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 School Social Work

Program Overview

The development of school social work is rooted in the school's recognition of the importance of nonacademic factors in the student's success in learning, adjustment, and growth. School social workers bring a unique professional knowledge and skill to the school system. They are hired to enhance the school system's ability to meet its academic mission, especially where a priority on home-to-school and community collaboration is key to achieving that mission.

School social workers use the approach of working with relationships between people and their environment and utilizing prevention strategies and interventions designed to contribute to the overall health of the school environment. Prevention, focusing on the total wellness of the student body, and intervention, targeting those students at risk, are combined to promote a school climate that encourages all students to learn and to develop social competence. Through assessment, crisis intervention, and coordination of community services, school social workers help students, families, and school systems overcome barriers that interfere with learning.

The school social worker was originally established as a visiting teacher who was responsible for the promotion of student attendance. The purpose of the law was to protect the educational rights of children. A visiting teacher should focus on attendance issues and refer the nonattendance problems to the school social worker. The school social workers, as the trained professional, should view nonattendance as a symptom of underlying problems in the home, child and/or school. As the emphasis on education reform increases, school social workers are being seen as a vital link to and resource for intervention and prevention strategies. As a result, the Georgia Department of Education is in the process of working with school social workers to develop new guidelines and strategies of practice.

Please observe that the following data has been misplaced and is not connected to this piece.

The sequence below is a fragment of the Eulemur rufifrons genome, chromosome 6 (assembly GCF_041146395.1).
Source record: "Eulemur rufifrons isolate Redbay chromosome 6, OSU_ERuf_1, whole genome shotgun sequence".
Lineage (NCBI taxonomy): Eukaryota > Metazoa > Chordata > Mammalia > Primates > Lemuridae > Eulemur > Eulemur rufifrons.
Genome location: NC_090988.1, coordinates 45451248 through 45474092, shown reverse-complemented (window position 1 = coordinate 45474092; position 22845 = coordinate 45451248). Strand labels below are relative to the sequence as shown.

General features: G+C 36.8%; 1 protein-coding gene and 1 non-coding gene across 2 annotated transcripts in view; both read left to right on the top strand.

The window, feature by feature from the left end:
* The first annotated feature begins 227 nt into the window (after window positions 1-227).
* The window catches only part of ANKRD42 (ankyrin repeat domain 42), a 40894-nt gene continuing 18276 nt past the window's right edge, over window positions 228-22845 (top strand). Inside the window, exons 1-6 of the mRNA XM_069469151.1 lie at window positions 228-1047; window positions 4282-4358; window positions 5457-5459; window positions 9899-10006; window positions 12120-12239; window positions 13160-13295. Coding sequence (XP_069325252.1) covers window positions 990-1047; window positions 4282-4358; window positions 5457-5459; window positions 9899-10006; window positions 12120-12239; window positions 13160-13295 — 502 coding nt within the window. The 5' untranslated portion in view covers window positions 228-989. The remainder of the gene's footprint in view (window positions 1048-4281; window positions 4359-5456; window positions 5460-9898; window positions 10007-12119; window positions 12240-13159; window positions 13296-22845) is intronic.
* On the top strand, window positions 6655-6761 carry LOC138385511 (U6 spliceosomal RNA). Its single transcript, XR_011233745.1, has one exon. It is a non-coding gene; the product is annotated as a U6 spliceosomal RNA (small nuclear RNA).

Social Worker Competencies

A committee of school social workers representing school social workers from across the state has met to examine best practices, effective strategies, and successful state models in school social work. The purpose was to develop a revised State School Social Work Manual that would serve as a guide to assist school social workers in utilizing identified critical competencies necessary for student achievement results. The competencies that were developed were based on research and the North Carolina School Social Work Guide.

 

Frequently Asked Questions

  1. What is a school social worker?
    School social workers are distinct from other school personnel in their contributions to the assessment and intervention with students at risk. School social workers are itinerant. They work with different students for different problems at different times in different places. They also deal in fundamental human needs in a real social context. School social workers are a bridge between community and family.
  2. Does a school social worker need certification?
    Yes. A school social worker must have at least a T5 certification (Basic Teacher Level). For more information, contact the Professional Standards Commission, 1452 Twin Towers East, Atlanta, Georgia 30334, or call (404) 657-9000.
  3. Will there be an updated school social workers' manual?
    Yes. A committee has been formed and a draft of the manual is almost completed to begin the review process.
  4. Are school social workers employed by the school or the school system?
    School social workers are employed by the system because they work for the various schools in the system.
  5. What is the funding formula that determines the number of school social workers?
    The funding formula is: 1 school social worker for every 2,475 students.